As a Cub Scout den mother, Edna Clapper had a knack for turning everyday household throwaways into
Transforming an empty bleach bottle into a piggy bank, dry-cleaning bags into a poodle, and burnt matchsticks into a cross were some of her creations to keep her Scouts busy each week.
The project ideas led her to start her own scrap-craft magazine, Pack-O-Fun, in 1951, with her husband, John, who served as publisher. “It’s the oldest craft magazine in existence, certainly nationwide and probably worldwide as well,” said her son Lyle, who now is chairman of Clapper Communications, publisher of Pack-O-Fun.
Mrs. Clapper, 86, formerly of Park Ridge and Barrington, died of natural causes Sunday, Dec. 5, in Courtenay Springs Village Nursing Home, Merritt Island, Fla. Born in Park Ridge, Mrs. Clapper graduated from Maine Township High School and earned a nursing degree from the University of Minnesota.
While in college, she attended a church picnic, where she met John Clapper. The two were married in 1940. In 1945, they bought a home in Park Ridge, where she raised three children. They moved to Barrington in 1962.
Her first venture with her husband involved making and selling birdhouse kits. They later planned a magazine filled with low-cost craft projects. “The magazine was aimed at Cub Scout leaders, teachers and people working with children,” said former editor Kay Sweeney. “It was making things from real scraps – Popsicle sticks, clothespins. It was very innovative.”
As founding editor, Mrs. Clapper was the driving force behind the magazine for more than 20 years. She insisted on exact, step-by-step directions for her projects and used her children as test subjects. “They would try it and she would watch them, and if they had a rough time with it, she would adjust it so that it was a workable project,” Sweeney said.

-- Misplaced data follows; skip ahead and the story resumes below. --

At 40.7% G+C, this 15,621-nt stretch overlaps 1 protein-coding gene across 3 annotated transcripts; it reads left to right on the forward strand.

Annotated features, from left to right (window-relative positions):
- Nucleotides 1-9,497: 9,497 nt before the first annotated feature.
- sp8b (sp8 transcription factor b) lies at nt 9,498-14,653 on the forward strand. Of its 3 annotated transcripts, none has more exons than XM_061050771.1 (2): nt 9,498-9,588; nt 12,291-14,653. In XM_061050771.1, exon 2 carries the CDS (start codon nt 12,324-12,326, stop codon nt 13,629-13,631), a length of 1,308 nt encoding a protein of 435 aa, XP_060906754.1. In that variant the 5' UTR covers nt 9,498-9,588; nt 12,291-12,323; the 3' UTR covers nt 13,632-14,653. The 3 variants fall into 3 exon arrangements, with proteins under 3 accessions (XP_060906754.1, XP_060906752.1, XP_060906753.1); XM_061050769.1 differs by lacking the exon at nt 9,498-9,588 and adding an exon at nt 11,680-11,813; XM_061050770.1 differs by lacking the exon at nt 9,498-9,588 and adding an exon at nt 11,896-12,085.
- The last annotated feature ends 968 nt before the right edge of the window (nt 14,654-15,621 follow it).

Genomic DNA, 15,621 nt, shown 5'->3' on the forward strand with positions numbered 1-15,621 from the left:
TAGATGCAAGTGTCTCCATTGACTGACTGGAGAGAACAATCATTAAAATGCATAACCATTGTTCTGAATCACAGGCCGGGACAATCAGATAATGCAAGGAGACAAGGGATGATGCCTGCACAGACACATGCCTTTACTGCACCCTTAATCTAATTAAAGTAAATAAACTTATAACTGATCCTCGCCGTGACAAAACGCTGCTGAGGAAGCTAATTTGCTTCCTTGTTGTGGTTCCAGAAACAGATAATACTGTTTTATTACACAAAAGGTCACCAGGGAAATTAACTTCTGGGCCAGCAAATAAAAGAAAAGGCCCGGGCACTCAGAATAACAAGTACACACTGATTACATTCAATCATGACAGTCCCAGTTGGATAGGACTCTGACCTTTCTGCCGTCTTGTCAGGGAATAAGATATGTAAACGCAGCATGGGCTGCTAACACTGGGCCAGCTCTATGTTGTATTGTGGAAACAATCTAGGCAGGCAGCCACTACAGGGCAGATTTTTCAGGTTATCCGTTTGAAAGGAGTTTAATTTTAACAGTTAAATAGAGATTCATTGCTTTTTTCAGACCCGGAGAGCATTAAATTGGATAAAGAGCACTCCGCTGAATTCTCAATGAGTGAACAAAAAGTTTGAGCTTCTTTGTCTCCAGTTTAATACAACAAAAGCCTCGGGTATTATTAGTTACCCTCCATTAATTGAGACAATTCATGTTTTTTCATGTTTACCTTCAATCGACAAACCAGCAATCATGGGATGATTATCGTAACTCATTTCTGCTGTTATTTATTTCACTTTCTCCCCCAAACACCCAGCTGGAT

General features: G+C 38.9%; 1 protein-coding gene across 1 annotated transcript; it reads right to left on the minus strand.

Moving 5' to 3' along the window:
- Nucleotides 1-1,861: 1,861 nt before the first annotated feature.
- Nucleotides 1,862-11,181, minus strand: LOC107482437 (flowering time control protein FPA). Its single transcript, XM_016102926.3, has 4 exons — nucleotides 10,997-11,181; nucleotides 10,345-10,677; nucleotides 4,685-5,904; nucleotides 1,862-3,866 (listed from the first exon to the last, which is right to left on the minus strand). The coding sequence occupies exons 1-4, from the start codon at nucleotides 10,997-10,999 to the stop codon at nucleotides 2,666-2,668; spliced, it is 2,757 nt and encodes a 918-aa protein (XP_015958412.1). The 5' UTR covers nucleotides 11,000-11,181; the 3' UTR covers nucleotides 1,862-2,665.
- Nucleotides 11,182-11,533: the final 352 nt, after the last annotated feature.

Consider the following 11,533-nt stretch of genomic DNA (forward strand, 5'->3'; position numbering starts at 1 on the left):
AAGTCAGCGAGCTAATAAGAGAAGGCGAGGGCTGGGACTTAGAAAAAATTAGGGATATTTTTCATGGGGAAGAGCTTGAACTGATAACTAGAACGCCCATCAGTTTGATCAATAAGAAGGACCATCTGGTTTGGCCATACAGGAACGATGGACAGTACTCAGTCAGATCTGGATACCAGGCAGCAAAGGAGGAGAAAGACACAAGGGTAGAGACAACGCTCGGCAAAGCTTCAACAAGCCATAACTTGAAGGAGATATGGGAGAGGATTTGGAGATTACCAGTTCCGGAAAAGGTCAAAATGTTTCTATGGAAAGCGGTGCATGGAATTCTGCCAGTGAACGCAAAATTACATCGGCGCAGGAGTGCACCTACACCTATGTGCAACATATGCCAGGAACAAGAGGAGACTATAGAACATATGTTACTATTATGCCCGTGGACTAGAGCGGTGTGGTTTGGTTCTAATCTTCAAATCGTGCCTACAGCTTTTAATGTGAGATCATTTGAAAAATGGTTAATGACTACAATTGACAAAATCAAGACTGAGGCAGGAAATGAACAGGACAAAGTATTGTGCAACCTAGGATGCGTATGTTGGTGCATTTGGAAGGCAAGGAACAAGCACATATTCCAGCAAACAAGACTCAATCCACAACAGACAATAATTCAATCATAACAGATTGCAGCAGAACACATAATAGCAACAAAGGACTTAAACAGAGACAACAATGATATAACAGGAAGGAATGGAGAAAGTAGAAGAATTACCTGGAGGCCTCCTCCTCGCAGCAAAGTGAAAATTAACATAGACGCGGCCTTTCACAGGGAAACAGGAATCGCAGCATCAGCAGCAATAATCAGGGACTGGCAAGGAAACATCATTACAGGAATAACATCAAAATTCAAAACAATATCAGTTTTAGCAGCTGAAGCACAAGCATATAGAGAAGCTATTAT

The first issue of Pack-O-Fun was assembled in her basement using a mimeograph and a sewing machine. Three hundred free copies were distributed. When Mrs. Clapper brought her publication to a Cub Scout meeting, every den mother bought a copy, her son said.
“These group leaders were always in need of things to do that didn’t cost anything,” Lyle said. “Mom was very clever, and everybody kept looking at her ideas and saying, `This is good stuff.'”
Serving mothers and leaders of children’s organizations in the 50s and 60s, the magazine grew to more than 300,000 subscribers and from 20 to 68 pages.
After retiring in 1974, Mrs. Clapper and her husband moved to Florida. Her husband died nine years ago.
In 2001 the Craft and Hobby Association honored the Clappers with the Lifetime Achievement Award for their service to the craft industry.
Mrs. Clapper also is survived by a daughter, Edie Marks; another son, Larry; 11 grandchildren; and six great-grandchildren.
A private memorial is being planned.